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Section 18 is the last in St. Gregory the Theologian’s Oration 38. Despite the challenges posed by the polemics of Sections 14 & 15, this last part of St. Gregory’s homily on Christmas may very well be the most provocative, especially for those of us who live in the relative luxury of 21st century America. St. Gregory exhorts us to intimately identify ourselves with Christ. That in and of itself isn’t very shocking; however, the kind of intimacy he demands is.

Be stoned? Get interrogated by authorities who might kill us? Seek torture? Taste gall? Seek spittings? Accept beatings? Get crowned with thorns? Get crucified and die? At first glance, St. Gregory sounds as if he wants us all to turn into suicidal masochists.

For those of us who live in societies that are relatively tolerant of Christianity, St. Gregory’s words are metaphor. The proof of this is when he asks us to “be crowned with thorns through the harshness of a life in accord with God.” Though he might be speaking of the ascetical practices of Orthodox Christianity, the sacrifices we must make in our time and treasure for a life in Christ as well as the hardship that accompanies trying to do the right thing, here is a dirty little secret: life is harsh whether you are a practicing Orthodox Christian or not.

We are all doomed to tragedy, decay and death. We will be assaulted by natural disaster, emotional turmoil and disappointment. We will all see the dreams of our youth fade into the harsh realities of adulthood and old age (that is, if we aren’t molested by some disease or accident which makes old age look like a luxury).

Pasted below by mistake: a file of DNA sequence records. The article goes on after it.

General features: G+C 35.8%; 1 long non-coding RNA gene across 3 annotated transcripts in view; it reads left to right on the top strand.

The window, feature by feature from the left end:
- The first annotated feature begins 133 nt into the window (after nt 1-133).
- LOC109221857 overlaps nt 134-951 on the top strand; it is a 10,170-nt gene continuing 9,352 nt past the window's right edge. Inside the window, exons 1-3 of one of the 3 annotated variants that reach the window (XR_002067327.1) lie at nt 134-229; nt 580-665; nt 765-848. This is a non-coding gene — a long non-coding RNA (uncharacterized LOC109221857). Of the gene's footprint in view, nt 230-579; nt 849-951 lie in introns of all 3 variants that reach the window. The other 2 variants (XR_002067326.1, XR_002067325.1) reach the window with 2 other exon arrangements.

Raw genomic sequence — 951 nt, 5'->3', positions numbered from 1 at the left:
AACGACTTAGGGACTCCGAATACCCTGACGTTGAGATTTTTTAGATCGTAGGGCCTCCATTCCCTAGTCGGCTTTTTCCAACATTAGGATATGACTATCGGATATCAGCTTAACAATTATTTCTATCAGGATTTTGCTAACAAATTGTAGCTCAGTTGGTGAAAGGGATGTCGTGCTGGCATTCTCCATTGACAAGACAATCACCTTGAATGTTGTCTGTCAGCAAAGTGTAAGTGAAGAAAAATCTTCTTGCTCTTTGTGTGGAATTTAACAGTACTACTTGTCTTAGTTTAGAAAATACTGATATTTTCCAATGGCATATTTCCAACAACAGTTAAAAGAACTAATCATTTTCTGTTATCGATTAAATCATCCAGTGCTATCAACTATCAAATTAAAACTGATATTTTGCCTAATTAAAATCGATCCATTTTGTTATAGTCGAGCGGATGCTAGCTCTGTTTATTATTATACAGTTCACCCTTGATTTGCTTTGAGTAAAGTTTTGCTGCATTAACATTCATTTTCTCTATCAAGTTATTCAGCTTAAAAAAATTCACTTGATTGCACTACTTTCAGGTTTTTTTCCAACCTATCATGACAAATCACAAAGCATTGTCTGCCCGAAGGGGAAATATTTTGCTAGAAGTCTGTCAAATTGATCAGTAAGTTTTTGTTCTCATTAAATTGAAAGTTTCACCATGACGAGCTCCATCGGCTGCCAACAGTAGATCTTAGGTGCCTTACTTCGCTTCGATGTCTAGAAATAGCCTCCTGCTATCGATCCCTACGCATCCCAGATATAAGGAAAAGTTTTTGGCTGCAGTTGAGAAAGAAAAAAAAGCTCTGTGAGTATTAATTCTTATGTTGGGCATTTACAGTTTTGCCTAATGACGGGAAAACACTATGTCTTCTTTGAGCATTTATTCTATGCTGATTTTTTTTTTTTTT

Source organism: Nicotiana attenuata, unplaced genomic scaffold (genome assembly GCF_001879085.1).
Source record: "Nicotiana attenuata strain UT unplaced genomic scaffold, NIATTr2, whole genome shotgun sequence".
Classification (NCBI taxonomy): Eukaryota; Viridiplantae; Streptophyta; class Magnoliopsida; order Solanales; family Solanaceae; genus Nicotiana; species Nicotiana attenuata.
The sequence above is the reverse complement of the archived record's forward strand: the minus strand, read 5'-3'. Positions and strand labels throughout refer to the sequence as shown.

Thus, St. Gregory really isn’t asking us to seek trials and tribulations because we are going to have to go through them whether we like it or not. Rather, St. Gregory is asking us to go through all of our pain and suffering with Christ at our side. He does so with this litany of sufferings that Christ went through Himself to demonstrate that Christ is intimately familiar with our suffering. We do not have to go through the harshness of life alone. We do not have to shoulder all of this pain on our own.

Christ tells us His burden is light, because He has the strength to shoulder all of the pain and all of the suffering that humanity has ever, will ever and is going through. If we allow ourselves to identify with the suffering Christ went through for us, we, with Christ not only at our side but within us, can power through even the most horrendous of tribulations. Witness the martyrs.

In the end, all the pain, the suffering and the death that world can throw at us are powerless in the face of of the resurrection. This is our hope, this is our strength, this is our victory and it is all made possible because Christ is Born! Glorify Him!